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Russia reports its first deaths from swine flu

Three women have died from the H1N1 virus, health officials say. Since June, about 1,300 cases have been reported. Despite assurances, residents of one city where two of the deaths occurred are tense.

October 28, 2009|Sergei L. Loiko

MOSCOW — Russian medical authorities on Tuesday reported the first three deaths in the country from the H1N1 influenza virus.

Two women, 29 and 50, died in Chita, a provincial capital about 3,900 miles east of Moscow, Russia's chief sanitation official Gennady Onishchenko told Interfax news agency.

Late in the afternoon, Deputy Health Care Minister Veronika Skvortsova told Echo of Moscow radio station that a third woman died in Mos- cow.

"The situation is under control and not significantly different from the usual seasonal flu situation," Viktor Maleyev, deputy chief of the Central Research Institute of Epidemiology, said in a telephone interview.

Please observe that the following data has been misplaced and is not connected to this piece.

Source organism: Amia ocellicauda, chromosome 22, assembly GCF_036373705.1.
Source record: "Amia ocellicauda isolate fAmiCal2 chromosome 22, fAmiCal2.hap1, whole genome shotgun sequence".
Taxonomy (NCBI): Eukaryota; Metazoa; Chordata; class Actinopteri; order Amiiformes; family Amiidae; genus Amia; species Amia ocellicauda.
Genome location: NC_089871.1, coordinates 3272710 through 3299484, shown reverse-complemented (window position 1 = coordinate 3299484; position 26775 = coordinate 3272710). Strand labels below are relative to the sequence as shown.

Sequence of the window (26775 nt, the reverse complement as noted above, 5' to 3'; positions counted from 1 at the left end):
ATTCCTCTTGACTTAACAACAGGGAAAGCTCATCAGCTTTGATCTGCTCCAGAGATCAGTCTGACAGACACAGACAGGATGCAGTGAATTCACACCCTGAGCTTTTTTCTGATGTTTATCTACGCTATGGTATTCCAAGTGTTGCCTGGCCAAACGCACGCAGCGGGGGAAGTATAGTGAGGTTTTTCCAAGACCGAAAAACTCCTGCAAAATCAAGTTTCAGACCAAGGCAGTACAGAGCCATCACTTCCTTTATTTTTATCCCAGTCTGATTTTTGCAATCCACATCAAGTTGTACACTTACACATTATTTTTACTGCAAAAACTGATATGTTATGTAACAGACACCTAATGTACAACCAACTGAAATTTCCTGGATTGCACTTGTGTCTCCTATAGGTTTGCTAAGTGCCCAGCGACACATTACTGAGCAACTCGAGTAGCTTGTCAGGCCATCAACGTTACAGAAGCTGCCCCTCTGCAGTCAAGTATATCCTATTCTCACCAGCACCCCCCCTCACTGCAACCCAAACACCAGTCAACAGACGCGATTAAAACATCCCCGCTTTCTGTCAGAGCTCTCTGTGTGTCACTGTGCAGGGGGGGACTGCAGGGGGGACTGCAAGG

Since June, about 1,300 cases of H1N1, commonly known as swine flu, have been registered in Russia, Maleyev said, adding: "There is absolutely no reason for panic as the epidemic so far has been spreading fairly slowly."

His optimism was not shared by residents of Chita reached by phone. Valentina Fialko, a 53-year-old nurse, said residents were tense.

"People are scared after it was announced on television news that two people already died of this flu," Fialko said. "There are noticeably less people in the streets and on public transport today.

"I would rather stay at home, but I have to go to work by bus and I wear a protective mask at all times," Fialko said. "People try not to talk to each other if they can avoid that."

Maleyev said flu vaccine was on the way and that officials plan to start a mass vaccination campaign next month.

"Yes, we are a little late with that, but it takes at least six months to prepare the vaccine once you get the virus stocks," Maleyev said. "And we managed to get hold of the first stocks here only in June so we are on schedule with the vaccine."

Maleyev said several hundred people contracted the virus in Chita and several other Siberian cities, and some schools were closed.

"We hope to reopen these schools again soon," he said. "Usually the epidemic lasts no longer than a week to 10 days at a particular place."


Loiko is a Times staff writer.

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